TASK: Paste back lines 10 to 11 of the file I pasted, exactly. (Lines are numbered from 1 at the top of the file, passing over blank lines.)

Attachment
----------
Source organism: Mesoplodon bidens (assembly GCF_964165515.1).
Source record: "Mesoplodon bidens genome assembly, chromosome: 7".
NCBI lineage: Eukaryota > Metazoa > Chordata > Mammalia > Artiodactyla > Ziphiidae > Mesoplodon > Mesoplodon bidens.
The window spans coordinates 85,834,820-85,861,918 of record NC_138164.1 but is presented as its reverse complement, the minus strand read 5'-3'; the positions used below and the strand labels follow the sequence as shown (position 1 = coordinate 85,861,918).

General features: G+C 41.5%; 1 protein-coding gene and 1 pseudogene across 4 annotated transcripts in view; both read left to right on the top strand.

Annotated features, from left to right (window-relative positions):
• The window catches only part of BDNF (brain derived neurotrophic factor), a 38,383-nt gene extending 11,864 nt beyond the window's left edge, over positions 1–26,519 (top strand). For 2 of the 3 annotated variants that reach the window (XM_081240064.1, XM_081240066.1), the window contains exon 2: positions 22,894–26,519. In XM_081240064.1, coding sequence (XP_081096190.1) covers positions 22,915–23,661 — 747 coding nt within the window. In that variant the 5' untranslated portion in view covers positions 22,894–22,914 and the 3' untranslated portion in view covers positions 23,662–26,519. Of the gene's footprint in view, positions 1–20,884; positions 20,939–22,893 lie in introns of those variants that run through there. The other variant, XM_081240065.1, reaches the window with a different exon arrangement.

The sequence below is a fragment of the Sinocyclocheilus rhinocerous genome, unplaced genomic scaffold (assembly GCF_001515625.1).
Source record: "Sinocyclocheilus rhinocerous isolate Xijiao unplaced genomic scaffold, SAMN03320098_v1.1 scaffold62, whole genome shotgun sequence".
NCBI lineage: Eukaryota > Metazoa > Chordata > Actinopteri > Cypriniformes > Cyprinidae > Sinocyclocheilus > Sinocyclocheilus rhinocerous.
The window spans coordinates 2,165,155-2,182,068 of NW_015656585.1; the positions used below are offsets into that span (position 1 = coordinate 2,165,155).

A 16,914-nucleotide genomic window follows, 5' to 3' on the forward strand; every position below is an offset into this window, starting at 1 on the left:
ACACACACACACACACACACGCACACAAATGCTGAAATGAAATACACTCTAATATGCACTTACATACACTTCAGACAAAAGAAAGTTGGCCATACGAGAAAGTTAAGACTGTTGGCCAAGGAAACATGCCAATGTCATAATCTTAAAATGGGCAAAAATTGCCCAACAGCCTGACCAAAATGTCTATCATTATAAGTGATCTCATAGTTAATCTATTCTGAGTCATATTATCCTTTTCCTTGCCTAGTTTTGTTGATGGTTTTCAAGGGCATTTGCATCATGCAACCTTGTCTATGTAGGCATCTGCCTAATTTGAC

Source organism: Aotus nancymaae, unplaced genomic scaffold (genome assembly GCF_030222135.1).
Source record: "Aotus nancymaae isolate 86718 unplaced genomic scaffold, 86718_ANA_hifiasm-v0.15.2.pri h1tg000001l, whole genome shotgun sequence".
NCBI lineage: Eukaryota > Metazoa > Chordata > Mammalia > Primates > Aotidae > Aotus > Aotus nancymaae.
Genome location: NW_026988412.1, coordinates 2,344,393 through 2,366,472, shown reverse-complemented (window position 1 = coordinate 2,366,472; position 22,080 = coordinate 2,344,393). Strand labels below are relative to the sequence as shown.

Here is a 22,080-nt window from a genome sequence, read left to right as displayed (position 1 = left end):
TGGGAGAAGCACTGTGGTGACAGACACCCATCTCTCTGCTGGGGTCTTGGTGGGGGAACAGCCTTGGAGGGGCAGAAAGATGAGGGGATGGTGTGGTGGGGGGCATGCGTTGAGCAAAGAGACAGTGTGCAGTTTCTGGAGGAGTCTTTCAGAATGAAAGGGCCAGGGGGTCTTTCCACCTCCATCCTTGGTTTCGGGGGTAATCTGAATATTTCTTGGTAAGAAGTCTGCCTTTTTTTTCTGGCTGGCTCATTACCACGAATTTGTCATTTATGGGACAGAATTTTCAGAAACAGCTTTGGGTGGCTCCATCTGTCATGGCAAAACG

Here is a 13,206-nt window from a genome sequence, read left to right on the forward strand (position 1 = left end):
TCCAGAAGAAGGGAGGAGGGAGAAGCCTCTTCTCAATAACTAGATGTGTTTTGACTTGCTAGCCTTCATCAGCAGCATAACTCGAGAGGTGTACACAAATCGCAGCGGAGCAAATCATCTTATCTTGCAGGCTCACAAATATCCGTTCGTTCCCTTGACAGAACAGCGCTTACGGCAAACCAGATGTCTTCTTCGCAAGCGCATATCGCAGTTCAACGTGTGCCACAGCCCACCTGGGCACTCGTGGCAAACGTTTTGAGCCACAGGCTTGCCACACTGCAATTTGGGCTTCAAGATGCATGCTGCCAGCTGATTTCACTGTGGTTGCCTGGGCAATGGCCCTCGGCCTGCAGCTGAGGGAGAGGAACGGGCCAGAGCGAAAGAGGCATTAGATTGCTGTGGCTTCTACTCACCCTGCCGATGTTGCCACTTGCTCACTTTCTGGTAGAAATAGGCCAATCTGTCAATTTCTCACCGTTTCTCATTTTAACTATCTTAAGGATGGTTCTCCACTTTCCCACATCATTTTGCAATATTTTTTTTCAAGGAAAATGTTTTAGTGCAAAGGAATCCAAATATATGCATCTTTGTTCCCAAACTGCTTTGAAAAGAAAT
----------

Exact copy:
NCBI lineage: Eukaryota > Metazoa > Chordata > Actinopteri > Cypriniformes > Cyprinidae > Sinocyclocheilus > Sinocyclocheilus rhinocerous.
The window spans coordinates 2,165,155-2,182,068 of NW_015656585.1; the positions used below are offsets into that span (position 1 = coordinate 2,165,155).